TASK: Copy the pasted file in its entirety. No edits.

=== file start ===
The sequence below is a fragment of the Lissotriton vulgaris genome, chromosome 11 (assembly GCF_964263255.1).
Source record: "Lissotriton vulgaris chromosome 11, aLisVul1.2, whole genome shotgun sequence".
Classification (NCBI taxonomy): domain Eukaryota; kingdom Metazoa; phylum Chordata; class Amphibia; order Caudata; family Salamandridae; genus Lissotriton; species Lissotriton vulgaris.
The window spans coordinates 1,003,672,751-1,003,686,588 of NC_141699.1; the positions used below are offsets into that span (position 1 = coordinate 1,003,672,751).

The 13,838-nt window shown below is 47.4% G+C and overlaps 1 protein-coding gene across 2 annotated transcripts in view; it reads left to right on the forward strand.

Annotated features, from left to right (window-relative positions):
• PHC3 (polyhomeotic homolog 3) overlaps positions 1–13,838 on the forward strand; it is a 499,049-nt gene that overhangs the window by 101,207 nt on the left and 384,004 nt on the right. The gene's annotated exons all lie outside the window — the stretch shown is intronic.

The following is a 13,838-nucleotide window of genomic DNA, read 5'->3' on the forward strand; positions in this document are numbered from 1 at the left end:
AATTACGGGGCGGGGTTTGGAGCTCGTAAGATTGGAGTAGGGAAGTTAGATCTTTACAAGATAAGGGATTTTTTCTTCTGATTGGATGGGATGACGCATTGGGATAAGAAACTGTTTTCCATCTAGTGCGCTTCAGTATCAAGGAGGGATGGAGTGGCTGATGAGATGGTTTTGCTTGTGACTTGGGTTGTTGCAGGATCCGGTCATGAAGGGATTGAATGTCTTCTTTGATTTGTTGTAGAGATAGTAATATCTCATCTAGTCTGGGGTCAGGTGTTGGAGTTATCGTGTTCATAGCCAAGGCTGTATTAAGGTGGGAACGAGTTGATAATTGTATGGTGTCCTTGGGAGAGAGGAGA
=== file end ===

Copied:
The sequence below is a fragment of the Lissotriton vulgaris genome, chromosome 11 (assembly GCF_964263255.1).
Source record: "Lissotriton vulgaris chromosome 11, aLisVul1.2, whole genome shotgun sequence".
Classification (NCBI taxonomy): domain Eukaryota; kingdom Metazoa; phylum Chordata; class Amphibia; order Caudata; family Salamandridae; genus Lissotriton; species Lissotriton vulgaris.
The window spans coordinates 1,003,672,751-1,003,686,588 of NC_141699.1; the positions used below are offsets into that span (position 1 = coordinate 1,003,672,751).

The 13,838-nt window shown below is 47.4% G+C and overlaps 1 protein-coding gene across 2 annotated transcripts in view; it reads left to right on the forward strand.

Annotated features, from left to right (window-relative positions):
• PHC3 (polyhomeotic homolog 3) overlaps positions 1–13,838 on the forward strand; it is a 499,049-nt gene that overhangs the window by 101,207 nt on the left and 384,004 nt on the right. The gene's annotated exons all lie outside the window — the stretch shown is intronic.

The following is a 13,838-nucleotide window of genomic DNA, read 5'->3' on the forward strand; positions in this document are numbered from 1 at the left end:
AATTACGGGGCGGGGTTTGGAGCTCGTAAGATTGGAGTAGGGAAGTTAGATCTTTACAAGATAAGGGATTTTTTCTTCTGATTGGATGGGATGACGCATTGGGATAAGAAACTGTTTTCCATCTAGTGCGCTTCAGTATCAAGGAGGGATGGAGTGGCTGATGAGATGGTTTTGCTTGTGACTTGGGTTGTTGCAGGATCCGGTCATGAAGGGATTGAATGTCTTCTTTGATTTGTTGTAGAGATAGTAATATCTCATCTAGTCTGGGGTCAGGTGTTGGAGTTATCGTGTTCATAGCCAAGGCTGTATTAAGGTGGGAACGAGTTGATAATTGTATGGTGTCCTTGGGAGAGAGGAGA